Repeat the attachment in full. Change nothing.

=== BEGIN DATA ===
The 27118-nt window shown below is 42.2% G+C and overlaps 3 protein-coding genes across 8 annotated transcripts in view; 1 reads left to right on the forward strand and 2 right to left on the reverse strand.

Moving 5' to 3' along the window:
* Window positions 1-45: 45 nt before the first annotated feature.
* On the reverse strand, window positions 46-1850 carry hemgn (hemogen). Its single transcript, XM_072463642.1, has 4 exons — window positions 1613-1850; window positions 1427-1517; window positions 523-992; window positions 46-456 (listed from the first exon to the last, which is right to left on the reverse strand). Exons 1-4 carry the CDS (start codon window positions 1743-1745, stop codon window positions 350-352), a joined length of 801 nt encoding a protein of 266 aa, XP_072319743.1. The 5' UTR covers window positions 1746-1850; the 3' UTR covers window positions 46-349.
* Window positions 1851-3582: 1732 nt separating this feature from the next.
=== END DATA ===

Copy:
The 27118-nt window shown below is 42.2% G+C and overlaps 3 protein-coding genes across 8 annotated transcripts in view; 1 reads left to right on the forward strand and 2 right to left on the reverse strand.

Moving 5' to 3' along the window:
* Window positions 1-45: 45 nt before the first annotated feature.
* On the reverse strand, window positions 46-1850 carry hemgn (hemogen). Its single transcript, XM_072463642.1, has 4 exons — window positions 1613-1850; window positions 1427-1517; window positions 523-992; window positions 46-456 (listed from the first exon to the last, which is right to left on the reverse strand). Exons 1-4 carry the CDS (start codon window positions 1743-1745, stop codon window positions 350-352), a joined length of 801 nt encoding a protein of 266 aa, XP_072319743.1. The 5' UTR covers window positions 1746-1850; the 3' UTR covers window positions 46-349.
* Window positions 1851-3582: 1732 nt separating this feature from the next.